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Abstract
Epilepsy is a neurological disorder characterized by seizures, i.e. abnormal synchronous activity of neurons in the brain. During a focal seizure the epileptic activity spreads rapidly from the ictal onset region to neighboring brain areas. ElectroEncephaloGraphy (EEG) is a commonly used technique to diagnose epilepsy. EEG has a high temporal resolution which allows us to investigate the dynamics of the underlying brain activity. Due to the rapid propagation of a seizure, the seizure can originate from a network of brain regions which are simultaneously active before being noticeable on the EEG. In this paper we investigate two state of the art source localization techniques, the Recursive Applied and Projected (RAP) and the pre-correlated and orthogonally projected (POP) multiple signal classification (MUSIC) algorithm, to identify the location of the driver behind the simulated epileptic brain network. Furthermore we investigate the applicability of connectivity analysis to identify the source driving the underlying brain network. We showed that the POP-MUSIC algorithm outperforms the RAP-MUSIC algorithm to identify the locations of the simultaneous brain activity. Furthermore, we showed the feasibility of identifying the driver behind a brain network by POP-MUSIC algorithm followed by connectivity analysis.
Keywords
Electroencephalography, source, localization, epilepsy, connectivity analysis

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Chicago
van Mierlo, Pieter, Victoria Eugenia Montes Restrepo, Hans Hallez, and Steven Staelens. 2011. “Epileptic Brain Network from Scalp EEG: Identifying the Epileptic Driver by Connectivity Analysis on Brain Waveforms.” In Proceedings of the 2011 8th International Symposium on Noninvasive Functional Source Imaging of the Brain and Heart and the 2011 8th International Conference on Bioelectromagnetism (NFSI and ICBEM), 114–118. Piscataway, NJ, USA: IEEE.
APA
van Mierlo, P., Montes Restrepo, V. E., Hallez, H., & Staelens, S. (2011). Epileptic brain network from scalp EEG: identifying the epileptic driver by connectivity analysis on brain waveforms. Proceedings of the 2011 8th International Symposium on Noninvasive Functional Source Imaging of the Brain and Heart and the 2011 8th International Conference on Bioelectromagnetism (NFSI and ICBEM) (pp. 114–118). Presented at the 2011 8th International Symposium on Noninvasive Functional Source Imaging of the Brain and Heart and the 2011 8th International Conference on Bioelectromagnetism (NFSI and ICBEM), Piscataway, NJ, USA: IEEE.
Vancouver
1.
van Mierlo P, Montes Restrepo VE, Hallez H, Staelens S. Epileptic brain network from scalp EEG: identifying the epileptic driver by connectivity analysis on brain waveforms. Proceedings of the 2011 8th International Symposium on Noninvasive Functional Source Imaging of the Brain and Heart and the 2011 8th International Conference on Bioelectromagnetism (NFSI and ICBEM). Piscataway, NJ, USA: IEEE; 2011. p. 114–8.
MLA
van Mierlo, Pieter, Victoria Eugenia Montes Restrepo, Hans Hallez, et al. “Epileptic Brain Network from Scalp EEG: Identifying the Epileptic Driver by Connectivity Analysis on Brain Waveforms.” Proceedings of the 2011 8th International Symposium on Noninvasive Functional Source Imaging of the Brain and Heart and the 2011 8th International Conference on Bioelectromagnetism (NFSI and ICBEM). Piscataway, NJ, USA: IEEE, 2011. 114–118. Print.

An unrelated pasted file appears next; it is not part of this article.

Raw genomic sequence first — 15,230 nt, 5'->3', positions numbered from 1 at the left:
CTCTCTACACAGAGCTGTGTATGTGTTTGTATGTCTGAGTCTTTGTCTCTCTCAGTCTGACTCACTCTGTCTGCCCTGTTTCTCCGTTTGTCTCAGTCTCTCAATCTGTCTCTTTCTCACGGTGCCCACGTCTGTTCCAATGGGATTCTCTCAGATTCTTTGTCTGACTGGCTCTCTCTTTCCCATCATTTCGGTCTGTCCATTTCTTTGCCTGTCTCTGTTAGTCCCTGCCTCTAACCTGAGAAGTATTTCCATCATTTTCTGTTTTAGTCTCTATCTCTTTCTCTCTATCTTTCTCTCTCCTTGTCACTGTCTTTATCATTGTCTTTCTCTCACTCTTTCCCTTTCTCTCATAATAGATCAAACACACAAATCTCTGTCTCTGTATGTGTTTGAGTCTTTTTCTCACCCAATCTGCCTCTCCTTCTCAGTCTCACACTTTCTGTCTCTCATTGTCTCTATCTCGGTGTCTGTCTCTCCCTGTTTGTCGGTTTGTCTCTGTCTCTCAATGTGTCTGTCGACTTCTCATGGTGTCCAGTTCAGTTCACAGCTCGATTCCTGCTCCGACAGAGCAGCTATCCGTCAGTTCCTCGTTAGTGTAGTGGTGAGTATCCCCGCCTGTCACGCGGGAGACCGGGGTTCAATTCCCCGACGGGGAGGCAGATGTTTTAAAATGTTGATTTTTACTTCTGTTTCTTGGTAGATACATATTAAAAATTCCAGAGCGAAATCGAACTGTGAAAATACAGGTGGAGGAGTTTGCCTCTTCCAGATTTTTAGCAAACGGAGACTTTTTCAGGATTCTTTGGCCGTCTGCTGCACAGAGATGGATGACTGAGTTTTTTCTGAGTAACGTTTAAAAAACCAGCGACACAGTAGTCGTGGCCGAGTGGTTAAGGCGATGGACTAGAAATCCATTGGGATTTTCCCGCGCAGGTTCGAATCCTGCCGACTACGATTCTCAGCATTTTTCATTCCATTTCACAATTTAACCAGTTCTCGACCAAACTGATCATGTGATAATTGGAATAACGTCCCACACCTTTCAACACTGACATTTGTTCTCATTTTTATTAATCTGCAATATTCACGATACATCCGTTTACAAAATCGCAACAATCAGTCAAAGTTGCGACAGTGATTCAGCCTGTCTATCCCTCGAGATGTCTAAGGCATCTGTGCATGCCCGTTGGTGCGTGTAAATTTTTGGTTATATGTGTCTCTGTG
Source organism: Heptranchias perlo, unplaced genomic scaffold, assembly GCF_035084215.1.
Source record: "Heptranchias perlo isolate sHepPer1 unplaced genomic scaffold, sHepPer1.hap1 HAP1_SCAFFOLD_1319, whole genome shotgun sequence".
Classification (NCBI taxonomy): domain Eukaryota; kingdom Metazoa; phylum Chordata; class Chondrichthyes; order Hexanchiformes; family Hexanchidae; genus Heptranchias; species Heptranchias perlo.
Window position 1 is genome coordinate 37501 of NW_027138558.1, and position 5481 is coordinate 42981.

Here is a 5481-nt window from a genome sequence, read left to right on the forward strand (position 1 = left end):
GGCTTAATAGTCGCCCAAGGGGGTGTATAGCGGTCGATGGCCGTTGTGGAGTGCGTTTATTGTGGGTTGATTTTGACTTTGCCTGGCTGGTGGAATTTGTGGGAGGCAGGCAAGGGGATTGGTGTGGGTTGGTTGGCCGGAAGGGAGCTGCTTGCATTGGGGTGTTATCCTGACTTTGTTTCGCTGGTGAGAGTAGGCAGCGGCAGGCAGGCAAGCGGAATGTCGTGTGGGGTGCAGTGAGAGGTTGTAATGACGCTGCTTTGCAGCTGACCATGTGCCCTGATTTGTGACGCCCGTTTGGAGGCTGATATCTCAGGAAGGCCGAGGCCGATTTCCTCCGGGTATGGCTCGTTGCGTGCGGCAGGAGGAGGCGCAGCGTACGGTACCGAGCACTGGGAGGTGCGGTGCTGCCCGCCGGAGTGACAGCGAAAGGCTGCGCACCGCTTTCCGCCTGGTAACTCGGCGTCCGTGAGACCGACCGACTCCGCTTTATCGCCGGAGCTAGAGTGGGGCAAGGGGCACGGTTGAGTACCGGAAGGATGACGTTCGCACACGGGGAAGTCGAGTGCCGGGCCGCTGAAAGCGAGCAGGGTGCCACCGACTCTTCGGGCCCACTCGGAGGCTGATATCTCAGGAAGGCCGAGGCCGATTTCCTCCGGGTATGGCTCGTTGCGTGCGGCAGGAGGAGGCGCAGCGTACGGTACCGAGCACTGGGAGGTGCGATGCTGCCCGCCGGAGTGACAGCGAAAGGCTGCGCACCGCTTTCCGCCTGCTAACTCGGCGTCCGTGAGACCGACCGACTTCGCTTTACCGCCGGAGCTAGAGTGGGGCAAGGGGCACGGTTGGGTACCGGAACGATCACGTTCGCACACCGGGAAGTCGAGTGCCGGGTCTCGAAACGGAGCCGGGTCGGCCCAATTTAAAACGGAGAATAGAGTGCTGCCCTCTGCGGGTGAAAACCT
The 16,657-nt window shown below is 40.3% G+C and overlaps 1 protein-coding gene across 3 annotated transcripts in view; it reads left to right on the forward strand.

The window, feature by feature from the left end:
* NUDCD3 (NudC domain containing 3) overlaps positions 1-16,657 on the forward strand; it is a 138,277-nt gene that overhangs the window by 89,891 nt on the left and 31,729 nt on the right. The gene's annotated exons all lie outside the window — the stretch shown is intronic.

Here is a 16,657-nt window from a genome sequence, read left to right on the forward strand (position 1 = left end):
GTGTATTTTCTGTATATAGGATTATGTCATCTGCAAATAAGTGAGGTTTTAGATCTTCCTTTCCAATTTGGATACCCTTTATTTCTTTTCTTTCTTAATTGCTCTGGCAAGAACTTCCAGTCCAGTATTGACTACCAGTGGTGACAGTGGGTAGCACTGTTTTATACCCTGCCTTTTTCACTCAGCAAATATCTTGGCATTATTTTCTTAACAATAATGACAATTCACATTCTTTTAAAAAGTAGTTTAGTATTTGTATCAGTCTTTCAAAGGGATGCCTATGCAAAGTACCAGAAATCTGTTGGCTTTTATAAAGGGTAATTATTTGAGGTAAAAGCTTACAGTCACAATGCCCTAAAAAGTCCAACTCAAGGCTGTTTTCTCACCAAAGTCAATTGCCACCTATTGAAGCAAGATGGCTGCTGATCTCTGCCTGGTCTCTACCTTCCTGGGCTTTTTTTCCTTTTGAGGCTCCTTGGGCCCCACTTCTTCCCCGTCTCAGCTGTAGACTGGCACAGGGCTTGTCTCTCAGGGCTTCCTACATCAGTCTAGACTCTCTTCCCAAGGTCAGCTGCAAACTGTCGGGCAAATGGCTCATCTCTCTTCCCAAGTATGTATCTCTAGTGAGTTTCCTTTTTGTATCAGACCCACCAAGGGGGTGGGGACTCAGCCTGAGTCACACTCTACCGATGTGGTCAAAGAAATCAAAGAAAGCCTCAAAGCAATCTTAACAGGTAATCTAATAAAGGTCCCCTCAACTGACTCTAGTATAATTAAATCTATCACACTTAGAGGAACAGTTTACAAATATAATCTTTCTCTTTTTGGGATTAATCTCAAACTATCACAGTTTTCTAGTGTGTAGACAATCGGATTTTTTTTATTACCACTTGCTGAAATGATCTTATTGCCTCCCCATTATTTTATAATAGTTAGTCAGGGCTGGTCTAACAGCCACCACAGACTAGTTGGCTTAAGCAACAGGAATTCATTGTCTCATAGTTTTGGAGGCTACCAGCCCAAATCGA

@inproceedings{3143526,
  abstract     = {Epilepsy is a neurological disorder characterized by seizures, i.e. abnormal synchronous activity of neurons in the brain. During a focal seizure the epileptic activity spreads rapidly from the ictal onset region to neighboring brain areas. ElectroEncephaloGraphy (EEG) is a commonly used technique to diagnose epilepsy. EEG has a high temporal resolution which allows us to investigate the dynamics of the underlying brain activity. Due to the rapid propagation of a seizure, the seizure can originate from a network of brain regions which are simultaneously active before being noticeable on the EEG. In this paper we investigate two state of the art source localization techniques, the Recursive Applied and Projected (RAP) and the pre-correlated and orthogonally projected (POP) multiple signal classification (MUSIC) algorithm, to identify the location of the driver behind the simulated epileptic brain network. Furthermore we investigate the applicability of connectivity analysis to identify the source driving the underlying brain network. We showed that the POP-MUSIC algorithm outperforms the RAP-MUSIC algorithm to identify the locations of the simultaneous brain activity. Furthermore, we showed the feasibility of identifying the driver behind a brain network by POP-MUSIC algorithm followed by connectivity analysis.},
  author       = {van Mierlo, Pieter and Montes Restrepo, Victoria Eugenia and Hallez, Hans and Staelens, Steven},
  booktitle    = {Proceedings of the 2011 8th International Symposium on Noninvasive Functional Source Imaging of the Brain and Heart and the 2011 8th International Conference on Bioelectromagnetism (NFSI and ICBEM)},
  isbn         = {9781424482825},
  keyword      = {Electroencephalography,source,localization,epilepsy,connectivity analysis},
  language     = {eng},
  location     = {Banff, Canada},
  pages        = {114--118},
  publisher    = {IEEE},
  title        = {Epileptic brain network from scalp EEG: identifying the epileptic driver by connectivity analysis on brain waveforms},
  url          = {http://dx.doi.org/10.1109/NFSI.2011.5936838},
  year         = {2011},
}

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